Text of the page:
By using the Digital Physicians Office, a solution that integrates Cisco's Unified Communications voice and data solution with Allscripts MyWay electronic health records application, Sheffield is able to achieve the benefits of electronic medical records and office management without having to hire additional staff or increase her business' IT resources.
"It enables me to be able to practice medicine instead of trying to figure out information technology," she says.
The Flexibility of SaaS
SaaS applications delivered via cloud computing offer small and midsize businesses (SMBs) more than just peace of mind they offer flexibility as well. This is a critical component of an overall growth strategy, as businesses often find themselves at a point where they need to spin up (or spin down) resources to match customer needs.
Another benefit: SaaS providers frequently offer training to show small businesses how to make the best use of the software. "They are focused on empowering their users," says Kneko Burney, president and chief strategist with Compass Intelligence. "They want an ongoing relationship, so they provide a lot of learning."
"SaaS really helps small businesses unleash these new capabilities; It evolves as their business evolves."
Because they tend to be open, SaaS applications can be more easily integrated into other elements of a small business' infrastructure like combining an office communications system with an online collaboration platform like WebEx. Not only does this create the possibility of new uses for a single service, it helps a small business take advantage of the full value of a SaaS offering without having to switch to an entirely new platform for similar functionality.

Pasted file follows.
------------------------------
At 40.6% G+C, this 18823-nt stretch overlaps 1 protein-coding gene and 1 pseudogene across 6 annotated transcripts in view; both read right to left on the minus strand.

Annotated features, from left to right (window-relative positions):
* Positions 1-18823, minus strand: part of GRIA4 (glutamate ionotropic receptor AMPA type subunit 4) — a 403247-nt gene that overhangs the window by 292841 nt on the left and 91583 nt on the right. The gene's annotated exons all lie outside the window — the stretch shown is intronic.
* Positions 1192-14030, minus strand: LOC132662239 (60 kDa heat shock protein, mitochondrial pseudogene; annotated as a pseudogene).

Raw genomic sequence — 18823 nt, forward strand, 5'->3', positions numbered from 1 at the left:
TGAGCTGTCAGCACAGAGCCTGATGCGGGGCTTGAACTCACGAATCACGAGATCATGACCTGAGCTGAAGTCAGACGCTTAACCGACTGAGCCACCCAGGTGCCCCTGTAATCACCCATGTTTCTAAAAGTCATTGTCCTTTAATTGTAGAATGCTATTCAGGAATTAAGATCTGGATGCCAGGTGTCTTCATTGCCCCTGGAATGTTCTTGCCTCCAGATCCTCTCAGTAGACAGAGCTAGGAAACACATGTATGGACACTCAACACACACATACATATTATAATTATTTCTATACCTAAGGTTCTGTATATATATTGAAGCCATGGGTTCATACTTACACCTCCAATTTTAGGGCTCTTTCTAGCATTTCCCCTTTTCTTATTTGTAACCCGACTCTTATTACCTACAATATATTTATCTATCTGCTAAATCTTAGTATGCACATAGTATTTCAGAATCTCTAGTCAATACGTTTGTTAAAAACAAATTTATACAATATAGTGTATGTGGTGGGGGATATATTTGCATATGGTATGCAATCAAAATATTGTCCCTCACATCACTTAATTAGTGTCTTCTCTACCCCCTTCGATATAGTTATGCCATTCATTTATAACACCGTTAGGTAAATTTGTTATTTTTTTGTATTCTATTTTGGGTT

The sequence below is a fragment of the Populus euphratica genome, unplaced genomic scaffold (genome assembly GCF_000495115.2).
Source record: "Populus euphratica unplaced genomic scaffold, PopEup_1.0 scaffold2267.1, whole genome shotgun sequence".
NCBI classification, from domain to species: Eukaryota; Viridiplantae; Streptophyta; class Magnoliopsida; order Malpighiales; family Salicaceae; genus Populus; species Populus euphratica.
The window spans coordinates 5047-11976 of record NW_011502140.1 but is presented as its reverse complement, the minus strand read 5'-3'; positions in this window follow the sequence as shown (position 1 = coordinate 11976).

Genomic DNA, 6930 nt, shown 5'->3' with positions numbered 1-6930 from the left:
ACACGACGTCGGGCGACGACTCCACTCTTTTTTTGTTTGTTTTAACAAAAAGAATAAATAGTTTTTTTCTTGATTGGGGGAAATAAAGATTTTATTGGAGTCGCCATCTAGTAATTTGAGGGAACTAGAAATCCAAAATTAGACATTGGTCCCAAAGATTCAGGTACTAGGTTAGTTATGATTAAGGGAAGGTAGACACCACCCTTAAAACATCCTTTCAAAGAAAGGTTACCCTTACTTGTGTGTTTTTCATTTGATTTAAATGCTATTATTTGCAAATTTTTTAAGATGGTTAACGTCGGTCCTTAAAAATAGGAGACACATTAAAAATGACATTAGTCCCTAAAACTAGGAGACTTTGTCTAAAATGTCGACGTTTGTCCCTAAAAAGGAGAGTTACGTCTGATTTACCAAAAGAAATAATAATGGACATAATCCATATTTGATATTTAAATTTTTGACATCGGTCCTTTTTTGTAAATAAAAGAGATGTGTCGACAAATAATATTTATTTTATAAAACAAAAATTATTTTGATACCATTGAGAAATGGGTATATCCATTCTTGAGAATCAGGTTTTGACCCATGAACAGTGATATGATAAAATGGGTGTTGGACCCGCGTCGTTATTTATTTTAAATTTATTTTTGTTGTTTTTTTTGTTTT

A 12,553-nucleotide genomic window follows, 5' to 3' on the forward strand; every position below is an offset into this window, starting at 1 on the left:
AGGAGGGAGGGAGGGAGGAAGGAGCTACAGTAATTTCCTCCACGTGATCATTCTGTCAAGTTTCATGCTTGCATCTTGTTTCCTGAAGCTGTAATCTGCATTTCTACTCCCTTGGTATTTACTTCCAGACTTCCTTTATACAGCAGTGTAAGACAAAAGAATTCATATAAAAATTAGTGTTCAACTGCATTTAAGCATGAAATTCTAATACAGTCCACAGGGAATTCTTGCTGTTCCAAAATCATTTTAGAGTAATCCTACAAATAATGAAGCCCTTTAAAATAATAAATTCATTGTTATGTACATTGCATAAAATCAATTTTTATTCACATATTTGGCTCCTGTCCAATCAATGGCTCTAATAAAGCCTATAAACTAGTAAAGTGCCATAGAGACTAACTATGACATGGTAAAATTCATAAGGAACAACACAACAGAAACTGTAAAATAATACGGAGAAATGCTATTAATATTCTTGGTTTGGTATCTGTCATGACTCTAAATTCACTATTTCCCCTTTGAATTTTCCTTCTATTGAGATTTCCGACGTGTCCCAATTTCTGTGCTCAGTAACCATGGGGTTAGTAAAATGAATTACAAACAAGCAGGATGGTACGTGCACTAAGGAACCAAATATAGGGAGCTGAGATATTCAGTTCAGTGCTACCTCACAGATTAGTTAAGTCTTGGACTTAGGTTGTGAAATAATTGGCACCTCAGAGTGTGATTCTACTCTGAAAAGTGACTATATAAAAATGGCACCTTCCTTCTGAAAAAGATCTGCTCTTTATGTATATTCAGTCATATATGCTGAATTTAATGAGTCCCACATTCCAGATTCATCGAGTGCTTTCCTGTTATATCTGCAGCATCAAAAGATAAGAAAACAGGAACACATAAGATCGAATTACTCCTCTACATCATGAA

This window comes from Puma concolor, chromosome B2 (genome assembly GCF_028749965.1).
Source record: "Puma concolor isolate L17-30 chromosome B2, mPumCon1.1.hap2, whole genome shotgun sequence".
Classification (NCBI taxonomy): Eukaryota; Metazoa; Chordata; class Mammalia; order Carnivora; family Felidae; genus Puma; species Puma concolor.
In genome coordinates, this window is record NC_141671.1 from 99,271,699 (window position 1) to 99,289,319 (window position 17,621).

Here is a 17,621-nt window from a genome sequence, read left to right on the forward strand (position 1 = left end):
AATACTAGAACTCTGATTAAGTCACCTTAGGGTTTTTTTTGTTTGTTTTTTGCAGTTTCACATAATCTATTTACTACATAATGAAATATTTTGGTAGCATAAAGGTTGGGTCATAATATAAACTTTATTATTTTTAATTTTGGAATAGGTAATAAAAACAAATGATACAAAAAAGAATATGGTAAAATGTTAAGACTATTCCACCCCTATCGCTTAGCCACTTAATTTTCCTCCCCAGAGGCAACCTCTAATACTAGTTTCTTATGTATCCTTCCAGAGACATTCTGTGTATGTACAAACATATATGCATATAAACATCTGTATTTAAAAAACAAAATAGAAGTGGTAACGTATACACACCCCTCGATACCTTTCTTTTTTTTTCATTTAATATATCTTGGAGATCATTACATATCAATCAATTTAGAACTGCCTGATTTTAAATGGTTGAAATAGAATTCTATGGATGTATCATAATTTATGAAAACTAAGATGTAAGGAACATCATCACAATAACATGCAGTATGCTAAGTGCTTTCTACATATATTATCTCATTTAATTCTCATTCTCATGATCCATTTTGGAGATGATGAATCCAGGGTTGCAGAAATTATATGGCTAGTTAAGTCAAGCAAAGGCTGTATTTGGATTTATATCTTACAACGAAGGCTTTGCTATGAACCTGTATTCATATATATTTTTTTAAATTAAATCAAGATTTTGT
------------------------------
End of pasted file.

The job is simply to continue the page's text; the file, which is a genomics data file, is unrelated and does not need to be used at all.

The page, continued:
"If you have invested time and money into software as a service, at some point you might want to plug it into an application that's in your office. With the best SaaS, it would be easy to do this," Burney says. "You have the benefit of world-class software as a service and can also build custom applications around it."
In the future, SMBs will have more choices of bundled software available via the SaaS model. Look to see a push toward cloud computing SaaS services centered on communications, collaboration and security with a focus on decreasing the complexity of these offerings for a typical small business environment.
According to Aoki, IT providers are expected to evolve their applications and delivery models to either a SaaS or subscription basis that addresses all areas of IT via scalable, relationship-focused solutions.
The gradual ramp-up of SaaS adoption is already underway: According to the survey, more than 80 percent of small businesses plan to use at least one cloud service within the next two years. And among the fastest-growing of the cloud service segments are services based on collaboration and conferencing, SaaS, and on-demand computing.
Small businesses might have trouble defining what cloud services are, but it's clear that models like SaaS are going to be redefining the small business environment for years to come.
Margaret Steen is a writer based in San Francisco, CA